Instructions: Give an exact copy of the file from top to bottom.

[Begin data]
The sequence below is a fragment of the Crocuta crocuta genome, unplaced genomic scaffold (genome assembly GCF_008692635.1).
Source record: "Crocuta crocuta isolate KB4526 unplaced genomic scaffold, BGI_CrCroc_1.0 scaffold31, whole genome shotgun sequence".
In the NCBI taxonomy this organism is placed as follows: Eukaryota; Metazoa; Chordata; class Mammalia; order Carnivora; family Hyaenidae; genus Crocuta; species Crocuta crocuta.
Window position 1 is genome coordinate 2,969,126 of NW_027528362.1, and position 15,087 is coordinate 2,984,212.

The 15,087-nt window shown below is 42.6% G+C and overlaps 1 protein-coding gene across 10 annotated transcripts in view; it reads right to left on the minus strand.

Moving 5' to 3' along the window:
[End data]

The sequence below is a fragment of the Crocuta crocuta genome, unplaced genomic scaffold (genome assembly GCF_008692635.1).
Source record: "Crocuta crocuta isolate KB4526 unplaced genomic scaffold, BGI_CrCroc_1.0 scaffold31, whole genome shotgun sequence".
In the NCBI taxonomy this organism is placed as follows: Eukaryota; Metazoa; Chordata; class Mammalia; order Carnivora; family Hyaenidae; genus Crocuta; species Crocuta crocuta.
Window position 1 is genome coordinate 2,969,126 of NW_027528362.1, and position 15,087 is coordinate 2,984,212.

The 15,087-nt window shown below is 42.6% G+C and overlaps 1 protein-coding gene across 10 annotated transcripts in view; it reads right to left on the minus strand.

Moving 5' to 3' along the window: